On Tuesday, security forces put Lunel into lockdown, raiding sites linked to a jihadist ring and arresting five suspects on suspicion of the recruitment and indoctrination of local youth to wage a jihad in Syria and Iraq.
"For many people, it is the increasing sense of alienation with such a [polarized] society, they have a feeling that they don't identify themselves with France," program coordinator at the European Council on Foreign Relations (ECFR) Hugh Lovatt told Sputnik.
European Muslims' leanings toward radical teachings could be explained by "a generational shift where you see some rejection of traditional forms of authority, within the family but also traditional Islamic sources as the interpretation of Koran," the expert added.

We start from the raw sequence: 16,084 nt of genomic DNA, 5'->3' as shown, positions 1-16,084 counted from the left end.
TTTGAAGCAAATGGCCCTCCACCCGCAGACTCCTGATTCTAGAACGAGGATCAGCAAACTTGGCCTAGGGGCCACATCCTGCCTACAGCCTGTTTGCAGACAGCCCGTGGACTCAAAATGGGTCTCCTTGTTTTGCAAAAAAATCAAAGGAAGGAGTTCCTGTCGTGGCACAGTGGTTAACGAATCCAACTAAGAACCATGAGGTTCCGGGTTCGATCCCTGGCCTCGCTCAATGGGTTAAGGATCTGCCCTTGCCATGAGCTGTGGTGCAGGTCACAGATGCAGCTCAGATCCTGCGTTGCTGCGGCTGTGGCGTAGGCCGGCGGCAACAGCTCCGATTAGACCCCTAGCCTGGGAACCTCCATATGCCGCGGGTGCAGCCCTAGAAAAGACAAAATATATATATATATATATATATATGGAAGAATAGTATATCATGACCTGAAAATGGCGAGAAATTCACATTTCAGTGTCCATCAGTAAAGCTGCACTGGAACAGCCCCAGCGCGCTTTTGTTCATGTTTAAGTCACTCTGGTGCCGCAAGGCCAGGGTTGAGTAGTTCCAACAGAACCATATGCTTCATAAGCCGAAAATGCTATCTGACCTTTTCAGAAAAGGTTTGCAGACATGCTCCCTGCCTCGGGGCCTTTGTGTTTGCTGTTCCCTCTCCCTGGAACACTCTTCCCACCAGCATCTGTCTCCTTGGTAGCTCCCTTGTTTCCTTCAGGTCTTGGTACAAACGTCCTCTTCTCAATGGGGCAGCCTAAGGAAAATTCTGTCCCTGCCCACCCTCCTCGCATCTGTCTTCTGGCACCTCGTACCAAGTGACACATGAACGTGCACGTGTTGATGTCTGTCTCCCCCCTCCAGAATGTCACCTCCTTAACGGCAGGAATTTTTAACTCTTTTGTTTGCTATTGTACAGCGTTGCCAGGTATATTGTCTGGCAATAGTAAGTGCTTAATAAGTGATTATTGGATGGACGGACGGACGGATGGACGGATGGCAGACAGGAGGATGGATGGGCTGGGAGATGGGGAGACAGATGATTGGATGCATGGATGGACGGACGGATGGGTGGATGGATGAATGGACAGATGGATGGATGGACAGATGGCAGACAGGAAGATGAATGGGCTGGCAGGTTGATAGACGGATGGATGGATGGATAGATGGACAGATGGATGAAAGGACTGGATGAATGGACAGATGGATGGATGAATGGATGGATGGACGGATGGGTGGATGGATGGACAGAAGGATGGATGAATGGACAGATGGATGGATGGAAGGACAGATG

Lovatt concluded that the young radicals are "turning increasingly towards self-proclaimed Islamic scholars, who actually have very little traditional background."
The Carnegie Center's Middle East Program visiting scholar Joseph Bahout told Sputnik that young extremists "revert to radicalism, because this is the way to express violently these claims and interests that they perceive as being suppressed."
The scholar added that governments should also "have a political answer, which has to do with the situation in the Middle East" and try to improve the social and economic situation in their society by trying "to alleviate the marginalization that is causing radicalization."
"It has to do with employment, with identity, with stigmatization, it has to do with a lot of things," Bahout added.
"What should not be done is pursuing policies that only increase the sense of polarization, alienation that many feel in Europe," ECFR program coordinator told Sputnik.
Police raids on radical Islamist cells have intensified in France, Germany and Belgium following the January attack on the Charlie Hebdo weekly and related killings in France.
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